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The Cambridge History of English and American Literature in 18 Volumes (1907–21).
Volume X. The Age of Johnson.

XI. Letter-Writers

§ 14. Sir Joshua Reynolds’s Discourses

It may not seem inappropriate to add in his place a few words concerning the series of Discourses delivered by Sir Joshua Reynolds, from 1769 to 1790, to the students of the Royal Academy. These Discourses have become a classic of our language, because they are justly regarded as a model of art criticism, devoted as they are to essentials and written in a style of great beauty and distinction, and exhibiting in every page Reynolds’s love and knowledge of his art, as well as the literary powers of his mind. The advice of a master grounded on his own knowledge and practice must always possess a real value, and Reynolds is severe in his condemnation of the futility of much art criticism by amateurs.

  • “There are,” he writes, “many writers on our Art, who not being of the profession and consequently not knowing what can or what cannot be done, have been very liberal of absurd praises in their descriptions of favourite works. They always find in them what they are resolved to find.” And, again: “It has been the fate of Arts to be enveloped in mysterious and incomprehensible language, as if it was thought necessary that even the terms should correspond to the idea entertained of the instability and uncertainty of the rules which they expressed.”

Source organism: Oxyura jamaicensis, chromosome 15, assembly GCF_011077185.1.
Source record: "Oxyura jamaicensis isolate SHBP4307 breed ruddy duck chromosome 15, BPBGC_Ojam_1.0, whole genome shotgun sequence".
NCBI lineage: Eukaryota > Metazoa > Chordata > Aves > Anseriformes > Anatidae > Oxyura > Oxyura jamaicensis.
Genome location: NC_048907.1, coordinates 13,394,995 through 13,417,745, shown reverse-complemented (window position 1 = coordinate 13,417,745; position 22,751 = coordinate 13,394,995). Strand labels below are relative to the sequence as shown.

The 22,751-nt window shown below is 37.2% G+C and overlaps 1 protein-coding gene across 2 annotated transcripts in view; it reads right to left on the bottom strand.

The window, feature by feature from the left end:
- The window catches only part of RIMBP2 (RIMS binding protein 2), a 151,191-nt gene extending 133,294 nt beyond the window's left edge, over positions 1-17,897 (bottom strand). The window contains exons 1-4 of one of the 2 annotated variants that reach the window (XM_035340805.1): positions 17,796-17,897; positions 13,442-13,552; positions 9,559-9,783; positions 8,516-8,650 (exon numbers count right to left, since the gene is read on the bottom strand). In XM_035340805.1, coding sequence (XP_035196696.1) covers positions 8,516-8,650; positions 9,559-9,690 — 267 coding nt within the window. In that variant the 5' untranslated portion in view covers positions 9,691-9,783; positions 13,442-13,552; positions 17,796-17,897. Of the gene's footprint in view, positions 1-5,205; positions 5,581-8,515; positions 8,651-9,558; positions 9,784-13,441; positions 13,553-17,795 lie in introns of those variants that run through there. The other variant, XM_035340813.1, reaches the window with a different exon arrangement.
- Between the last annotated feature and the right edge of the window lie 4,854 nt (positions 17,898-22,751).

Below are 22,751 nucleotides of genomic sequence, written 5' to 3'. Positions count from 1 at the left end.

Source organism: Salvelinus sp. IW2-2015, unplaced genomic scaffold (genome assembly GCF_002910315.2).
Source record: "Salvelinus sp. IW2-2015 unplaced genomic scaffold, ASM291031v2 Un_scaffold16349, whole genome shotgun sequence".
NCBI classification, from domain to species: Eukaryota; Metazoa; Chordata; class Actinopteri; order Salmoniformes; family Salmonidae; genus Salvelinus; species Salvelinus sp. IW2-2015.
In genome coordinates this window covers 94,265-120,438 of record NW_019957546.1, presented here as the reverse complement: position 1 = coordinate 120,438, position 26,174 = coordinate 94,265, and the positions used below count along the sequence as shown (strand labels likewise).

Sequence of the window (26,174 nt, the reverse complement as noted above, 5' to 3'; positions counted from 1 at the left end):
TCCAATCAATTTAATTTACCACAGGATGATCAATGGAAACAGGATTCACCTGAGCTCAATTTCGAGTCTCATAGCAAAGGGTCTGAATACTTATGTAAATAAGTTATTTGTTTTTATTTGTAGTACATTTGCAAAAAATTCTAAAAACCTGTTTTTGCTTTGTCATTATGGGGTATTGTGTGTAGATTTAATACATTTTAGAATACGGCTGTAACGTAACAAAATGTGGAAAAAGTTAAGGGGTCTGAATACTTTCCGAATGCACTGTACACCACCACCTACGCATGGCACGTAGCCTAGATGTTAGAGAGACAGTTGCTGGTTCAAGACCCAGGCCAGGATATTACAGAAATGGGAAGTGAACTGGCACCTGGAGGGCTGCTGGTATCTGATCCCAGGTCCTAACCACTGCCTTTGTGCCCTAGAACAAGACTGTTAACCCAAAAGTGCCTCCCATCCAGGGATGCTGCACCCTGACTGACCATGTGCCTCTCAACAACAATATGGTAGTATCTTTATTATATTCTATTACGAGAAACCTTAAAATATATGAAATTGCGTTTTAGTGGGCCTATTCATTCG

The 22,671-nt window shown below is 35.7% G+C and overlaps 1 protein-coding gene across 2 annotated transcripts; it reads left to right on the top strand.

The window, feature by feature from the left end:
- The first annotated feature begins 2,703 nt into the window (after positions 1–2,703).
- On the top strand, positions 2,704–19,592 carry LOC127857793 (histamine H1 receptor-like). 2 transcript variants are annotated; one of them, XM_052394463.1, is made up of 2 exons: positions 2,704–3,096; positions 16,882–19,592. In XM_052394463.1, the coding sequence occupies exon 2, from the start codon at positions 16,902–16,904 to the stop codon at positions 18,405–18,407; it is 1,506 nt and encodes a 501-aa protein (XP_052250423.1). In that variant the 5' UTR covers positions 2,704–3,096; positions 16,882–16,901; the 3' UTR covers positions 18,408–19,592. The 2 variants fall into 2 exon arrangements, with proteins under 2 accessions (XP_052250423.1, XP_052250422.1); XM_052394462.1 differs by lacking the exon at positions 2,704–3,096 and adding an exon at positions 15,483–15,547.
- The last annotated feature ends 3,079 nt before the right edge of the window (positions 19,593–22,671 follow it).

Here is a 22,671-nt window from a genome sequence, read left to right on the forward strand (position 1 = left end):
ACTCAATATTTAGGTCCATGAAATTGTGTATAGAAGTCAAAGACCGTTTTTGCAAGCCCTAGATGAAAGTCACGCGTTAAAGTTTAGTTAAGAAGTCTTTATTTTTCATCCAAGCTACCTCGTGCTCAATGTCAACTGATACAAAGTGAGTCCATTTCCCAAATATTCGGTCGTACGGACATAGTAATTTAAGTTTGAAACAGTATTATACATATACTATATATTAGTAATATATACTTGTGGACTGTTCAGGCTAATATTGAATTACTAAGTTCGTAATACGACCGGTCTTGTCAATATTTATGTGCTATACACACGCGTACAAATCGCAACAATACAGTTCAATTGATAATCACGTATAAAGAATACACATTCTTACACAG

• In urging the duty of industry and perseverance, he has been supposed to imply a doubt as to the existence of genius; but, when he affirms that the supposed genius must use the same hard means of obtaining success as are imposed upon others, a deeper scepticism than was really his need not be imputed to him. It was a false idea of genius which he desired to correct.

  • Genius is supposed to be a power of producing excellences which are out of the reach of the rules of art: a power which no precepts can teach, and which no industry can acquire.
  • In another place he says:

  • “The industry which I principally recommended is not the industry of the hands, but of the mind.” Further, when advocating the duty of clear expression: “If in order to be intelligible, I appear to degrade art by bringing her down from the visionary situation in the clouds, it is only to give her a solid mansion upon the earth.”
  • The first Discourse was delivered at the opening of the Royal Academy and deals with the advantages to be expected from the institution of that body. The ninth Discourse is, again, general, and was delivered on the removal of the Royal Academy from Pall Mall to Somerset place. The fifteenth and last contains the president’s farewell to the students and members of the Royal Academy and a review of the scope of the Discourses, ending with an eulogium on Michel Angelo:

  • I reflect not without vanity that these Discourses bear testimony of my admiration of that truly divine man; and I should desire that the last words which I should pronounce in this Academy, and from this place, might be the name of MICHEL ANGELO.
  • Burke, who was in the president’s chair, then descended from the rostrum, taking the lecturer’s hand, and said, in Milton’s words: